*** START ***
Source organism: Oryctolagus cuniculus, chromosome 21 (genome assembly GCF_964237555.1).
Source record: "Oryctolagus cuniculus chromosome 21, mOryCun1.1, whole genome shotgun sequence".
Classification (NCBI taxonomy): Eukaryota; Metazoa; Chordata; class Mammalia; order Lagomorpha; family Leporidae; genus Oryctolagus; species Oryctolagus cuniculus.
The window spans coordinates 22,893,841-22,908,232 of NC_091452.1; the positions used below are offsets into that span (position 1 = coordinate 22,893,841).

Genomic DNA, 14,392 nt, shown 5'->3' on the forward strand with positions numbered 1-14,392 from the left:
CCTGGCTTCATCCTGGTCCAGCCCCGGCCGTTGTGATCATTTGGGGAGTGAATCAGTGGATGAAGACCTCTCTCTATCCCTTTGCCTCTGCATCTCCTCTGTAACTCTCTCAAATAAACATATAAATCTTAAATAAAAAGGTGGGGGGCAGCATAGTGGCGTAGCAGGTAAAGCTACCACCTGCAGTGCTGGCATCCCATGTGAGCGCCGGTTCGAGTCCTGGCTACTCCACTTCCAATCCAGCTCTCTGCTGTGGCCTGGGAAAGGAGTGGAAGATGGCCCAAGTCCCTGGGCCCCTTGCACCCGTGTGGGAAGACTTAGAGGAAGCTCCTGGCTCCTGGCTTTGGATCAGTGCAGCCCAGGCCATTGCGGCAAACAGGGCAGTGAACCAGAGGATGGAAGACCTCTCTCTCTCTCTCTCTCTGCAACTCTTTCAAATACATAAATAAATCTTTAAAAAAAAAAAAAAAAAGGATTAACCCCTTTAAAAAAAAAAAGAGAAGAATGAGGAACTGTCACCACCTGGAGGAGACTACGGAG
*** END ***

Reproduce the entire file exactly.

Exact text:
Source organism: Oryctolagus cuniculus, chromosome 21 (genome assembly GCF_964237555.1).
Source record: "Oryctolagus cuniculus chromosome 21, mOryCun1.1, whole genome shotgun sequence".
Classification (NCBI taxonomy): Eukaryota; Metazoa; Chordata; class Mammalia; order Lagomorpha; family Leporidae; genus Oryctolagus; species Oryctolagus cuniculus.
The window spans coordinates 22,893,841-22,908,232 of NC_091452.1; the positions used below are offsets into that span (position 1 = coordinate 22,893,841).

Genomic DNA, 14,392 nt, shown 5'->3' on the forward strand with positions numbered 1-14,392 from the left:
CCTGGCTTCATCCTGGTCCAGCCCCGGCCGTTGTGATCATTTGGGGAGTGAATCAGTGGATGAAGACCTCTCTCTATCCCTTTGCCTCTGCATCTCCTCTGTAACTCTCTCAAATAAACATATAAATCTTAAATAAAAAGGTGGGGGGCAGCATAGTGGCGTAGCAGGTAAAGCTACCACCTGCAGTGCTGGCATCCCATGTGAGCGCCGGTTCGAGTCCTGGCTACTCCACTTCCAATCCAGCTCTCTGCTGTGGCCTGGGAAAGGAGTGGAAGATGGCCCAAGTCCCTGGGCCCCTTGCACCCGTGTGGGAAGACTTAGAGGAAGCTCCTGGCTCCTGGCTTTGGATCAGTGCAGCCCAGGCCATTGCGGCAAACAGGGCAGTGAACCAGAGGATGGAAGACCTCTCTCTCTCTCTCTCTCTGCAACTCTTTCAAATACATAAATAAATCTTTAAAAAAAAAAAAAAAAAGGATTAACCCCTTTAAAAAAAAAAAGAGAAGAATGAGGAACTGTCACCACCTGGAGGAGACTACGGAG